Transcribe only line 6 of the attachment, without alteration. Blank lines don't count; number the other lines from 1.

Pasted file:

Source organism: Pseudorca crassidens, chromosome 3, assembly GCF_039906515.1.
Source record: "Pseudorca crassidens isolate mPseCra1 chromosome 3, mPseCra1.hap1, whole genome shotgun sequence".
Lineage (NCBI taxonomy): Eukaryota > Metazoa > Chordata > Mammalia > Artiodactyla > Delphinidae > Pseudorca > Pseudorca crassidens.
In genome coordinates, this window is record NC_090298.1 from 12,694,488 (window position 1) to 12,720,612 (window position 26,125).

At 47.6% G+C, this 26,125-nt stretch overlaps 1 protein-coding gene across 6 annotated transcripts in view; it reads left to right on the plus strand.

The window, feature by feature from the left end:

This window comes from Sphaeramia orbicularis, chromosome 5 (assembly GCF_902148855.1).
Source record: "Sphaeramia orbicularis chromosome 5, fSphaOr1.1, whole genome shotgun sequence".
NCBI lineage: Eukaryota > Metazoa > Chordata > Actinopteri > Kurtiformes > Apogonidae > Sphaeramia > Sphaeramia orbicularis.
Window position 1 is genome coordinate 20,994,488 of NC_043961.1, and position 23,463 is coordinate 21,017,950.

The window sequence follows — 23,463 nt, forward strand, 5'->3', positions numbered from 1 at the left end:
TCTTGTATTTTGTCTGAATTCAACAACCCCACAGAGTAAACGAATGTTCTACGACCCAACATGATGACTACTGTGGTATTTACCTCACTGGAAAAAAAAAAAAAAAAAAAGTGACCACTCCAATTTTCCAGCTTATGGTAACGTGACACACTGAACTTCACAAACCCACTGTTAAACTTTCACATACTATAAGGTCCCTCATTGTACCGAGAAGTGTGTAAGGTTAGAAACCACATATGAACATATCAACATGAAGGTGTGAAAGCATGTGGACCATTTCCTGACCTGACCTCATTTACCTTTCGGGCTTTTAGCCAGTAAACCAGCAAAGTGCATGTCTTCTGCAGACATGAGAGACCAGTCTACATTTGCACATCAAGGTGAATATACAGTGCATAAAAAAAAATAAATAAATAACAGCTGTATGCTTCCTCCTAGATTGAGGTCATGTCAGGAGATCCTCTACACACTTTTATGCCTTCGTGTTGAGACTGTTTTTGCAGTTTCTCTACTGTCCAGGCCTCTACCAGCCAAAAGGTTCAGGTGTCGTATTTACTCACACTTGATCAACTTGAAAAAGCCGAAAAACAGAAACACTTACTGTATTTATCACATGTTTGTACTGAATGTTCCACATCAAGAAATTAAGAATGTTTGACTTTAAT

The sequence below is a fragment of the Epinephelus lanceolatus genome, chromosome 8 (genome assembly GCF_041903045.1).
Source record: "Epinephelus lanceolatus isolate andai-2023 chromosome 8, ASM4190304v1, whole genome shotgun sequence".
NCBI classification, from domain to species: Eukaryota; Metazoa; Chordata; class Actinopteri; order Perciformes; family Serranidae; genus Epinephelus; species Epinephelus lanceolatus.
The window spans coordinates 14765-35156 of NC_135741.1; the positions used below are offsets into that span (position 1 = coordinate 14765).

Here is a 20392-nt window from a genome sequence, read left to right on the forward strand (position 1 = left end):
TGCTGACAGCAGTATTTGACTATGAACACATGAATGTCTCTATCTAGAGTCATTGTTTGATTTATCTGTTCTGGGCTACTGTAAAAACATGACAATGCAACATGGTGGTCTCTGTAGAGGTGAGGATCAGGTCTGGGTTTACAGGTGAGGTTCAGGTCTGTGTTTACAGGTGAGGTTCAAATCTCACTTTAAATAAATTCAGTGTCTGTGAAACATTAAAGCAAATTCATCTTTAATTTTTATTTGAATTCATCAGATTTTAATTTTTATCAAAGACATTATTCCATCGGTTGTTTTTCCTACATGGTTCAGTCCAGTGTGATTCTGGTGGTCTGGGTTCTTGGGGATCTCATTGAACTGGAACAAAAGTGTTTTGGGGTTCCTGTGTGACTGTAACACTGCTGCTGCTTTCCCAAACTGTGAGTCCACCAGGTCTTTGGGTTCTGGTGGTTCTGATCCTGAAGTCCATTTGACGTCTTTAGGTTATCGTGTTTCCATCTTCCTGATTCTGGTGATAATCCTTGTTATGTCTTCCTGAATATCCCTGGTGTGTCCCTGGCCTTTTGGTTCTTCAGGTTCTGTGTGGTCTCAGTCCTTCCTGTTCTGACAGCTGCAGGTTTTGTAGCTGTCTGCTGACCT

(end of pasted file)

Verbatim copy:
The window, feature by feature from the left end: